Troubleshooting SSL certificates with openssl

Picture of an unlocked padlock

Picture of an unlocked padlockA big chunk of the problems I tackle every day surround SSL connections. I’ve written a few articles on SSL that cover off its main tasks which are encryption and non-repudiation and some ways to determine if your SSL certificate is non-functioning. The tool I use 99% of the time to diagnose SSL problems is openssl so that is the topic of this post.

I am a Linux guy, if you’re using Windows you may find a binary here you can use.

An SSL connection needs two things: a private key which you likely won’t have for websites you don’t own and a public certificate which is necessarily available to the whole world. It’s the certificate we’re interested in and here’s how to get it:

This spits out a lot of info and you can pipe the output into openssl again to extract specific data like the valid date range:

Or the name the certificate is made out for:

Or both!

Most of your SSL problems will fall into two categories: the subject name of the certificate does not match the domain name or the certificate is expired.

Note in my output above that it looks like I asked for the certificate for but I ended up with the certificate for This is kind of misleading. I didn’t *ask for the certificate, rather I told openssl to connect to It did and since I did not supply a domain name, the server responded with its default certificate. This will happen on any server that is configured to serve more than one domain which includes things like my firewall or any shared hosting server. To get a specific certificate you must supply the servername directive:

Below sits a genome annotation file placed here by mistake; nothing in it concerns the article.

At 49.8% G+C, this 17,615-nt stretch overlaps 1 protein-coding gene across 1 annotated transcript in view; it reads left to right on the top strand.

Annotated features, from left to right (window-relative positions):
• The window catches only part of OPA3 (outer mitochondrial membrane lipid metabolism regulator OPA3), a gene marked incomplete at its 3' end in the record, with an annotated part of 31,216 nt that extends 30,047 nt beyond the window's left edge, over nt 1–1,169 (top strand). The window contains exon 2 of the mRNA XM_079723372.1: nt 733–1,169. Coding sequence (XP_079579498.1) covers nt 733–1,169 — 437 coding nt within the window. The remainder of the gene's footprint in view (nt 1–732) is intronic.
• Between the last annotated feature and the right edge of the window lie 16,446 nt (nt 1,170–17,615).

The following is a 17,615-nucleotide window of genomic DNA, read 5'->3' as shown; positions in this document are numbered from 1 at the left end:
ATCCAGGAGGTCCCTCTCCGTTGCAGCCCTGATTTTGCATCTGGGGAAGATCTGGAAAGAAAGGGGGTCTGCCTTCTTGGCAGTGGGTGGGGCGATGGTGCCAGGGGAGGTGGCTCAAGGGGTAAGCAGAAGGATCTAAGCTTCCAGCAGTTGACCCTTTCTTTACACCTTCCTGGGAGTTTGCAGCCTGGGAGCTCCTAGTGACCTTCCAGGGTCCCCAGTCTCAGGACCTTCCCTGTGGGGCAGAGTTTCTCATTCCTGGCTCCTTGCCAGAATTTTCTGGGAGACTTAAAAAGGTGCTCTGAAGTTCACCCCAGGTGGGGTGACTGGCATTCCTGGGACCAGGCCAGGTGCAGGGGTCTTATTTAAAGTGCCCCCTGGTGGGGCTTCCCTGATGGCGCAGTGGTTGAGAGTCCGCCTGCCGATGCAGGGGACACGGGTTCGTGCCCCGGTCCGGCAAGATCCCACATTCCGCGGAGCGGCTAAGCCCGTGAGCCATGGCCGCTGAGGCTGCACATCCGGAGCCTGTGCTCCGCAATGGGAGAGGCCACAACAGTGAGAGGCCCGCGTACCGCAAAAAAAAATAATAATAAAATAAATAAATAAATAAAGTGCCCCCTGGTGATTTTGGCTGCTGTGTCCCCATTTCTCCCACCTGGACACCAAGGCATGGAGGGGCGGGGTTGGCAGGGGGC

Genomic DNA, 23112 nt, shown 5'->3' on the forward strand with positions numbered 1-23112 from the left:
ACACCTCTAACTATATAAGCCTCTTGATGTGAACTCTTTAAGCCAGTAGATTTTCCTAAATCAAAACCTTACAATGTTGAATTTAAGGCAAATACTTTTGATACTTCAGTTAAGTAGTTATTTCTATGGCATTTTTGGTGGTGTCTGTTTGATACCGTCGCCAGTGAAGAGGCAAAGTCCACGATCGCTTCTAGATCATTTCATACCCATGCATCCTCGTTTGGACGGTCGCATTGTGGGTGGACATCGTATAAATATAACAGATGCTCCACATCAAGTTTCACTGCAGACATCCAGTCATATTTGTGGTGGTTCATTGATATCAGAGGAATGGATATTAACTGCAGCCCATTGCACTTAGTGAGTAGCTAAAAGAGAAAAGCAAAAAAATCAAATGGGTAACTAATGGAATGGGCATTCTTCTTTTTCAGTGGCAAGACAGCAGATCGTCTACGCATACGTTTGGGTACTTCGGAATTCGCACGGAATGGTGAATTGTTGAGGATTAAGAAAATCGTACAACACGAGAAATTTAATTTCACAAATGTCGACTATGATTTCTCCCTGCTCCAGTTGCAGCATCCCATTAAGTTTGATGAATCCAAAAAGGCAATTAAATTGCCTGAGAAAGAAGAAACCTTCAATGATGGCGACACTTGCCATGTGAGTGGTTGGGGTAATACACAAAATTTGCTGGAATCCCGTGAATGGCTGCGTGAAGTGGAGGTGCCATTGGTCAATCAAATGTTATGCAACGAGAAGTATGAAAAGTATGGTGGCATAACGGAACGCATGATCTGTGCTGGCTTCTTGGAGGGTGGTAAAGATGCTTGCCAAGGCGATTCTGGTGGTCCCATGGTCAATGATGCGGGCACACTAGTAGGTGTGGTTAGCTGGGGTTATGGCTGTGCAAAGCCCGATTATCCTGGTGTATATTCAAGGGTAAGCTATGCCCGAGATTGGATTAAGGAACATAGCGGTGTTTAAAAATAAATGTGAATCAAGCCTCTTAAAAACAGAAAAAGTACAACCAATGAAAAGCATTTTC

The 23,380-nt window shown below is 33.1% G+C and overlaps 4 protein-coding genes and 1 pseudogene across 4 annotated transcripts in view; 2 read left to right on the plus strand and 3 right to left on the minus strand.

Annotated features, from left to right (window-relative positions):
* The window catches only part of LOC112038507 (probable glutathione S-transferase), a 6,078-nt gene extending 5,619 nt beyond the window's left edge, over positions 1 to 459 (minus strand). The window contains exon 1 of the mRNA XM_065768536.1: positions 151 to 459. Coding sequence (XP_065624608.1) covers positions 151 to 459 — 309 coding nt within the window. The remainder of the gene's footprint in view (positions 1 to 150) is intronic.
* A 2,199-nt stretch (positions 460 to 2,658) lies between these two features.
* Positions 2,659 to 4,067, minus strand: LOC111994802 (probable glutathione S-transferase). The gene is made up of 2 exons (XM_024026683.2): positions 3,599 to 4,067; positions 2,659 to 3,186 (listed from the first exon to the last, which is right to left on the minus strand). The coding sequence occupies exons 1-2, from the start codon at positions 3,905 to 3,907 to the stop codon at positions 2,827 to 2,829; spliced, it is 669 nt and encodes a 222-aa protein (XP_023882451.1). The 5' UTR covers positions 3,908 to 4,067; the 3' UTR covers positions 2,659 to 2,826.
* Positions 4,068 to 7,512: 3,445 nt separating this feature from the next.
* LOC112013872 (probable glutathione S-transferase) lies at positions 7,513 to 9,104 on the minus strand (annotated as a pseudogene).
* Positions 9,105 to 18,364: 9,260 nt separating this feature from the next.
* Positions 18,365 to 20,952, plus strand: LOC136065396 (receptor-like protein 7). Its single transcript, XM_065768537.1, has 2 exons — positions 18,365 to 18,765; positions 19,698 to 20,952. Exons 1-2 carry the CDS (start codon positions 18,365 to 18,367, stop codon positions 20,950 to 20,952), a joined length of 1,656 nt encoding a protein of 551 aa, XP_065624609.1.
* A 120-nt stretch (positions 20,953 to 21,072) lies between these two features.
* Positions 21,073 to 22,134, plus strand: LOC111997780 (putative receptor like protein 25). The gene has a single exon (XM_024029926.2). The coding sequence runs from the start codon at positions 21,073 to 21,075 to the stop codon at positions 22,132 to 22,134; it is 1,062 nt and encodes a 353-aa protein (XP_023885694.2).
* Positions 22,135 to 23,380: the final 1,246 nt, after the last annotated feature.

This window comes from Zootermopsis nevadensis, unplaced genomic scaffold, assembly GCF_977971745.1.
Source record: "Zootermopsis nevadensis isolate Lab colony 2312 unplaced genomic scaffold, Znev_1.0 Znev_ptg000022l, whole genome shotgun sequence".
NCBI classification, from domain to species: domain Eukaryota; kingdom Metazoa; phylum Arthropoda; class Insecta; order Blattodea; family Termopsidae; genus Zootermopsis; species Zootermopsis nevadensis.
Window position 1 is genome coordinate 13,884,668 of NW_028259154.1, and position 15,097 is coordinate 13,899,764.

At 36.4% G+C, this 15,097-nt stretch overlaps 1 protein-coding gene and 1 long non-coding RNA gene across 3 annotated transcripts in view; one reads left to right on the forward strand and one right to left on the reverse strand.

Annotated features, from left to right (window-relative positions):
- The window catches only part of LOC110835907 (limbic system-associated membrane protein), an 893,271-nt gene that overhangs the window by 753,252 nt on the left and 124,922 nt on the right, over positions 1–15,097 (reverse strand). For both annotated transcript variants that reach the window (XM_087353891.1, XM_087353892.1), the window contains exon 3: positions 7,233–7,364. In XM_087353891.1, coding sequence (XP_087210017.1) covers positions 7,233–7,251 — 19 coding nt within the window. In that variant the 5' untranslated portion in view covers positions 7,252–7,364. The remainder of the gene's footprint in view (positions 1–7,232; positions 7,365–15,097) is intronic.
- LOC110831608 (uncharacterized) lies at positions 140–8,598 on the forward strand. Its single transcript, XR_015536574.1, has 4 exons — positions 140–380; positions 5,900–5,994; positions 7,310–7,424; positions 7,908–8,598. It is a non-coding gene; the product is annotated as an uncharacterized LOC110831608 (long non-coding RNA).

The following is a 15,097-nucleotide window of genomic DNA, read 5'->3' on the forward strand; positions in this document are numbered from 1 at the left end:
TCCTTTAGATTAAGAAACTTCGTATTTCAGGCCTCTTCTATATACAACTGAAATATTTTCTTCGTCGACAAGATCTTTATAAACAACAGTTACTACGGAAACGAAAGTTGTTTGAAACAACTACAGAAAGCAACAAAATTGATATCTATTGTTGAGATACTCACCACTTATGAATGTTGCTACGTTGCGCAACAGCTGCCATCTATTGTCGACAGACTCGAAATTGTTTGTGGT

If your domain name does not resolve directly to your web host as is the case with, you can specify the real hosting IP address in the connect directive to get the certificate from that host, instead of the intermediate proxy or firewall:

Note that I have used the same IP address that resolves to instead of my real hosting IP because I don’t want to divulge that. But, it works the same way.

This is usually enough to diagnose SSL connection issue and resolving them should be obvious. Either renew it if the certificate is expired, or replace it with a valid certificate if the domain name does not match.